US President Joe Biden has exuded confidence that his proposal to hike the corporate tax is unlikely to drive companies out of the country.
US President Joe Biden has exuded confidence that his proposal to hike the corporate tax is unlikely to drive companies out of the country. Biden made the comments on Monday while talking to reporters on the South lawns of the White House as he arrived from his weekend stay at Camp David. ”Not at all,” Biden said, asserting that there is no evidence of that. ”The tax was 36 per cent. It’s now down to 21 per cent. And the idea that’s bizarre. We were talking about a 28 per cent tax that everybody thought was just fair enough for everybody,” he said. ”The idea here you have 51 or 52 corporations of the Fortune 500 haven’t paid a single penny in taxes for three years. Come on, man. Let’s get real,” Biden said in response to a question.
Biden said that he is going to push as hard as he can to change the circumstances so the US can compete with the rest of the world. ”Everybody around the world is investing billions and billions of dollars in infrastructure, and we’re going to do it here,” he added. US Treasury Secretary Janet Yellen told Chicago Council on Global Affairs that it’s important to work with other countries to end the pressures of tax competition and corporate tax-based erosion.
”We’re working with G20 nations to agree to a global minimum corporate tax rate that can stop the race to the bottom. Together, we can use a global minimum tax to make sure that the global economy thrives based on a more level playing field in the taxation of multinational corporations, and spurs innovation, growth, and prosperity,” she said.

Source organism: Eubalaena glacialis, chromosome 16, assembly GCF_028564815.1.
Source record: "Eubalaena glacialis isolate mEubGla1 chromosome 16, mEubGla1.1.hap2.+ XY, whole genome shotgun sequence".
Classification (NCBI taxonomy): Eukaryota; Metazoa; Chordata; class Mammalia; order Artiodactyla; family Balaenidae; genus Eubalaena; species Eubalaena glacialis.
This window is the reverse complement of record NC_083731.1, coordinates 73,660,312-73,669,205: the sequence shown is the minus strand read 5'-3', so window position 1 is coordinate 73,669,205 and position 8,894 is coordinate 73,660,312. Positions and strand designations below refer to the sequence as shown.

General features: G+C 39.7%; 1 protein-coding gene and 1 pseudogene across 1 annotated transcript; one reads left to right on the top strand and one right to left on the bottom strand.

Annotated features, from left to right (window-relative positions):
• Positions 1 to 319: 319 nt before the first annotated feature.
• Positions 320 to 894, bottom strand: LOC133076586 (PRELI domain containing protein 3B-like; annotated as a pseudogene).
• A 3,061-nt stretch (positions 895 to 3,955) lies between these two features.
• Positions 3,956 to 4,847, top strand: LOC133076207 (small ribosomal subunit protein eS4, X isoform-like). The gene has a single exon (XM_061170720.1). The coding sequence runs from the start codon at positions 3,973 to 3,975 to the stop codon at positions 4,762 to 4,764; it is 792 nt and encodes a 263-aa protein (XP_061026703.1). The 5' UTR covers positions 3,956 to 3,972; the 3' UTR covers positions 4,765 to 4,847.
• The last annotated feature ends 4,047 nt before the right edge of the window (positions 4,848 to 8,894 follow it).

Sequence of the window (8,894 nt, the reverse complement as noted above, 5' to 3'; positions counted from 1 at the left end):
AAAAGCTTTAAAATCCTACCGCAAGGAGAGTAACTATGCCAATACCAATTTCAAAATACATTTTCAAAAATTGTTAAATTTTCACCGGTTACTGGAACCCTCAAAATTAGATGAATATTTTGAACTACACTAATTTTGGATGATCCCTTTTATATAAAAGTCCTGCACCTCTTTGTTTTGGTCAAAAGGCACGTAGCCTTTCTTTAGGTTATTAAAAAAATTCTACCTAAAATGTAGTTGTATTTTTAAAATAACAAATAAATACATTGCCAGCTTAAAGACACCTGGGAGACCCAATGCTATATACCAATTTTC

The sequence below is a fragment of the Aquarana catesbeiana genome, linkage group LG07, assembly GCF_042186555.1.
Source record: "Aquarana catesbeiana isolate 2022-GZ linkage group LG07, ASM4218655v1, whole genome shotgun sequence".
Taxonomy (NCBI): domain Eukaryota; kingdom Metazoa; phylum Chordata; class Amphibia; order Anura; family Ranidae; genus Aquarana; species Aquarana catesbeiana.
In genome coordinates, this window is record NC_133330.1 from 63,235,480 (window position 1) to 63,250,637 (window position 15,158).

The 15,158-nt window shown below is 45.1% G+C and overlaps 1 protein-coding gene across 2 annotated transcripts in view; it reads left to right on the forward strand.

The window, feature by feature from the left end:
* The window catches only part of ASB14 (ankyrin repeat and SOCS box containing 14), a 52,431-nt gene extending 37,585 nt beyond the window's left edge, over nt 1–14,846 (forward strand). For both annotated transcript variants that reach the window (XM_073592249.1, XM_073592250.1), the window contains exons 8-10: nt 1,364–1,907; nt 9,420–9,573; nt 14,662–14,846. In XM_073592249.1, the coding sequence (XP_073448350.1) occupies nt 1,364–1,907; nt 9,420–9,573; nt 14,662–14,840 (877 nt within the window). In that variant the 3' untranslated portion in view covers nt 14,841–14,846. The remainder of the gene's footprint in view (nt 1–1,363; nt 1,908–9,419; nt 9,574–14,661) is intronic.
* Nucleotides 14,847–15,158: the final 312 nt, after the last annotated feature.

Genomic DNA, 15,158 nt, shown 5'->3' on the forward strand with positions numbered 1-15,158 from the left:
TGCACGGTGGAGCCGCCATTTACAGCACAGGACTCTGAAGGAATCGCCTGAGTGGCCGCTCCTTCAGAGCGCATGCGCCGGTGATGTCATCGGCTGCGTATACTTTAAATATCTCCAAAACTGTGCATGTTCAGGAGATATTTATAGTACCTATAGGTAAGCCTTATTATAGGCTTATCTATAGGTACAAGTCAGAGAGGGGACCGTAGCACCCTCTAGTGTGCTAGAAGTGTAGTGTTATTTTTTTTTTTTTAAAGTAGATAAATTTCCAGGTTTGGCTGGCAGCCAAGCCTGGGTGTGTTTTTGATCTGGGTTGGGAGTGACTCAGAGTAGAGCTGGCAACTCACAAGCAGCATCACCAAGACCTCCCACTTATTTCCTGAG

According to Yellen, one of the consequence of an interconnected world has been a 30-year race to the bottom on corporate tax rates. ”Competitiveness is about more than how US headquarters–headquartered companies fare against other companies in global merger and acquisition bids. It’s about making sure the governments have stable tax systems that raise sufficient revenue to invest in essential public goods and respond to crises, and that all citizens fairly share the burden of financing government,” she said. White House Press Secretary Jen Psaki told reporters that the corporate tax rate being proposed is lower than it was in 2017. ”In fact, it’s lower than it was from World War Two until 2017. So we are still proposing a rate that is lower than it has been for the vast majority of time,” she said.
In her address to the Chicago Council, Yellen said a personal objective of her is to focus on America; international engagements on fostering full legal rights and greater economic and education opportunities for women and girls, given the clear evidence that this will support inclusive economic growth more broadly.
”Speaking from my own experience, we need to do better at reducing barriers for women’s economic empowerment, even unconscious ones, in nearly every country in the world, including the United States,” she said.
The most evident immediate example is the need to address global health risks. COVID-19 has clearly shown that pandemic responses require global cooperation. ”We’re working with our partners to enhance pandemic preparedness against future shots. We need to learn lessons from this pandemic to be better prepared to stop future contagious diseases before they become full-scale pandemics,” she said.